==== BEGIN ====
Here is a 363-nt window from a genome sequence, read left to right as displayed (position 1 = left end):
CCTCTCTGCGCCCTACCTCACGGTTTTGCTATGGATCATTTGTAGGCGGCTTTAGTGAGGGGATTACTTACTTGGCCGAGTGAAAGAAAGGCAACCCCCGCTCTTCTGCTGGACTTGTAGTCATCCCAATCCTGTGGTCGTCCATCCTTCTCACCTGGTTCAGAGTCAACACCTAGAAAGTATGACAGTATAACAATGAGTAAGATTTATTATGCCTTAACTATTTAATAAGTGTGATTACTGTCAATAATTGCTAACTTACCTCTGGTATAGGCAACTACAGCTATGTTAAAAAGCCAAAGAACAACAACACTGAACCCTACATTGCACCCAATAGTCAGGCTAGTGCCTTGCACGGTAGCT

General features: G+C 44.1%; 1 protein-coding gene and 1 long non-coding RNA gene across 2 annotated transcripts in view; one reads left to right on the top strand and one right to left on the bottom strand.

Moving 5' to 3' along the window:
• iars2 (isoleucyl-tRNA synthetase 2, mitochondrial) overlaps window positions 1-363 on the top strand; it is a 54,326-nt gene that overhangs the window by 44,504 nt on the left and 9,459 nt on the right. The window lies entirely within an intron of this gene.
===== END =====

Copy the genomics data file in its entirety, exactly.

Here is a 363-nt window from a genome sequence, read left to right as displayed (position 1 = left end):
CCTCTCTGCGCCCTACCTCACGGTTTTGCTATGGATCATTTGTAGGCGGCTTTAGTGAGGGGATTACTTACTTGGCCGAGTGAAAGAAAGGCAACCCCCGCTCTTCTGCTGGACTTGTAGTCATCCCAATCCTGTGGTCGTCCATCCTTCTCACCTGGTTCAGAGTCAACACCTAGAAAGTATGACAGTATAACAATGAGTAAGATTTATTATGCCTTAACTATTTAATAAGTGTGATTACTGTCAATAATTGCTAACTTACCTCTGGTATAGGCAACTACAGCTATGTTAAAAAGCCAAAGAACAACAACACTGAACCCTACATTGCACCCAATAGTCAGGCTAGTGCCTTGCACGGTAGCT

General features: G+C 44.1%; 1 protein-coding gene and 1 long non-coding RNA gene across 2 annotated transcripts in view; one reads left to right on the top strand and one right to left on the bottom strand.

Moving 5' to 3' along the window:
• iars2 (isoleucyl-tRNA synthetase 2, mitochondrial) overlaps window positions 1-363 on the top strand; it is a 54,326-nt gene that overhangs the window by 44,504 nt on the left and 9,459 nt on the right. The window lies entirely within an intron of this gene.